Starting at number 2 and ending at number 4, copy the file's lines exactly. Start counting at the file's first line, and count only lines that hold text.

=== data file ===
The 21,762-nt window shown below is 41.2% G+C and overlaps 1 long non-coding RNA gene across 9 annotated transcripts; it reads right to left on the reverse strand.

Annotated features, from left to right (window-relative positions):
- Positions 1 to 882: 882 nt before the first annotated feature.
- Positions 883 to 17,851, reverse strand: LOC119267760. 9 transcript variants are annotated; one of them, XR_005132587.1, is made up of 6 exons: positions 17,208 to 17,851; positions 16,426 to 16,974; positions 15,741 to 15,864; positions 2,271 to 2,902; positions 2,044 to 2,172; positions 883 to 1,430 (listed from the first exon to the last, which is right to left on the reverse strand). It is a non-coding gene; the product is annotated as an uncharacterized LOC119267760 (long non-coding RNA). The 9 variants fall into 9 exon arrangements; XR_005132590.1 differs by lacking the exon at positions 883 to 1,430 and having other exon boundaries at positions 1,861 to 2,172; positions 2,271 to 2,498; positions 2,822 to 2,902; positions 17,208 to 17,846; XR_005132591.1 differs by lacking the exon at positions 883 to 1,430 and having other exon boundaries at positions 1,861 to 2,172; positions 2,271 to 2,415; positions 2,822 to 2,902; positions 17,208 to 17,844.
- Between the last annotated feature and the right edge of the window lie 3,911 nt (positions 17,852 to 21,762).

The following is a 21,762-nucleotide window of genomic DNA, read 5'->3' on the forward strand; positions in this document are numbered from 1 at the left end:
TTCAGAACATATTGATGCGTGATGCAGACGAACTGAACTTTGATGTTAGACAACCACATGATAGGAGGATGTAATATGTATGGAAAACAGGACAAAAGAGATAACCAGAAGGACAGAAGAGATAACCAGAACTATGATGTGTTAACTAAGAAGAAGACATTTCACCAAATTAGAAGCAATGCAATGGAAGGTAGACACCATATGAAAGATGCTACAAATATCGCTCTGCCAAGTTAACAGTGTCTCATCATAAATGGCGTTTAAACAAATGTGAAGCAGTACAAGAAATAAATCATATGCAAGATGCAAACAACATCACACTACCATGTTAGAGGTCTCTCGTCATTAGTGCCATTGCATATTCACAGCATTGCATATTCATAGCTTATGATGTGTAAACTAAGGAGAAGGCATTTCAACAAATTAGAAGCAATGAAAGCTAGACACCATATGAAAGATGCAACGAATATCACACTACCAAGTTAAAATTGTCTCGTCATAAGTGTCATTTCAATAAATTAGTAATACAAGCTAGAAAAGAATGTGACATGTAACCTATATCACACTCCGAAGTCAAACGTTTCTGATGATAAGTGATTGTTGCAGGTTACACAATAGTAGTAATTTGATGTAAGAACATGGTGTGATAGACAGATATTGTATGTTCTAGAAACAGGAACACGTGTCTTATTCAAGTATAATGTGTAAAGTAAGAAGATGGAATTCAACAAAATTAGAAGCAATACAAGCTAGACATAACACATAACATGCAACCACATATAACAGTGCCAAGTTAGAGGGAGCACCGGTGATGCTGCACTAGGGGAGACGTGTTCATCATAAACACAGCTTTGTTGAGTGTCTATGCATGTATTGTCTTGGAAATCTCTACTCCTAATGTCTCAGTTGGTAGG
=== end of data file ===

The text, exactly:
Annotated features, from left to right (window-relative positions):
- Positions 1 to 882: 882 nt before the first annotated feature.
- Positions 883 to 17,851, reverse strand: LOC119267760. 9 transcript variants are annotated; one of them, XR_005132587.1, is made up of 6 exons: positions 17,208 to 17,851; positions 16,426 to 16,974; positions 15,741 to 15,864; positions 2,271 to 2,902; positions 2,044 to 2,172; positions 883 to 1,430 (listed from the first exon to the last, which is right to left on the reverse strand). It is a non-coding gene; the product is annotated as an uncharacterized LOC119267760 (long non-coding RNA). The 9 variants fall into 9 exon arrangements; XR_005132590.1 differs by lacking the exon at positions 883 to 1,430 and having other exon boundaries at positions 1,861 to 2,172; positions 2,271 to 2,498; positions 2,822 to 2,902; positions 17,208 to 17,846; XR_005132591.1 differs by lacking the exon at positions 883 to 1,430 and having other exon boundaries at positions 1,861 to 2,172; positions 2,271 to 2,415; positions 2,822 to 2,902; positions 17,208 to 17,844.